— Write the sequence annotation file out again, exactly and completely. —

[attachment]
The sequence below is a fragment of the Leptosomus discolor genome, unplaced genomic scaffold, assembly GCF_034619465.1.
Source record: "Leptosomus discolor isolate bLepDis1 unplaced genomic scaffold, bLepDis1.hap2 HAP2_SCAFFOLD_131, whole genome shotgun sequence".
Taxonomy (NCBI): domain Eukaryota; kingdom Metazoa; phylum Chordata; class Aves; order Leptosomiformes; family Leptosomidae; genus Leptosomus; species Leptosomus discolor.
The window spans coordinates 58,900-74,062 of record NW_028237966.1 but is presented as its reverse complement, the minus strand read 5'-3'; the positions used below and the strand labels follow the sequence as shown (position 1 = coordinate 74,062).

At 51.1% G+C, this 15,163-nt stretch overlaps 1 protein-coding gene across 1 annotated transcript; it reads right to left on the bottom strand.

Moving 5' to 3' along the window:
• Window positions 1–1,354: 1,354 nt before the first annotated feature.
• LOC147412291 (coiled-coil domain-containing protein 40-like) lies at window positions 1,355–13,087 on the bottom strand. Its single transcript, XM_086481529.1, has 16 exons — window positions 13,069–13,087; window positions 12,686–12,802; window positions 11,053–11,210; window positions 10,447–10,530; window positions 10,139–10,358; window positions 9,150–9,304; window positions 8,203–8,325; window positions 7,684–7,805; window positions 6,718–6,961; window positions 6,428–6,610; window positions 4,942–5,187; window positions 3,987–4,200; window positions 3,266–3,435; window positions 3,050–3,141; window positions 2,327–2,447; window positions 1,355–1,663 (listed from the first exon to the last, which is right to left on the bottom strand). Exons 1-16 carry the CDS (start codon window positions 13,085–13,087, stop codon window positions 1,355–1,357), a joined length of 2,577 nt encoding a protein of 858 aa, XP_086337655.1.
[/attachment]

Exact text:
The sequence below is a fragment of the Leptosomus discolor genome, unplaced genomic scaffold, assembly GCF_034619465.1.
Source record: "Leptosomus discolor isolate bLepDis1 unplaced genomic scaffold, bLepDis1.hap2 HAP2_SCAFFOLD_131, whole genome shotgun sequence".
Taxonomy (NCBI): domain Eukaryota; kingdom Metazoa; phylum Chordata; class Aves; order Leptosomiformes; family Leptosomidae; genus Leptosomus; species Leptosomus discolor.
The window spans coordinates 58,900-74,062 of record NW_028237966.1 but is presented as its reverse complement, the minus strand read 5'-3'; the positions used below and the strand labels follow the sequence as shown (position 1 = coordinate 74,062).

At 51.1% G+C, this 15,163-nt stretch overlaps 1 protein-coding gene across 1 annotated transcript; it reads right to left on the bottom strand.

Moving 5' to 3' along the window:
• Window positions 1–1,354: 1,354 nt before the first annotated feature.
• LOC147412291 (coiled-coil domain-containing protein 40-like) lies at window positions 1,355–13,087 on the bottom strand. Its single transcript, XM_086481529.1, has 16 exons — window positions 13,069–13,087; window positions 12,686–12,802; window positions 11,053–11,210; window positions 10,447–10,530; window positions 10,139–10,358; window positions 9,150–9,304; window positions 8,203–8,325; window positions 7,684–7,805; window positions 6,718–6,961; window positions 6,428–6,610; window positions 4,942–5,187; window positions 3,987–4,200; window positions 3,266–3,435; window positions 3,050–3,141; window positions 2,327–2,447; window positions 1,355–1,663 (listed from the first exon to the last, which is right to left on the bottom strand). Exons 1-16 carry the CDS (start codon window positions 13,085–13,087, stop codon window positions 1,355–1,357), a joined length of 2,577 nt encoding a protein of 858 aa, XP_086337655.1.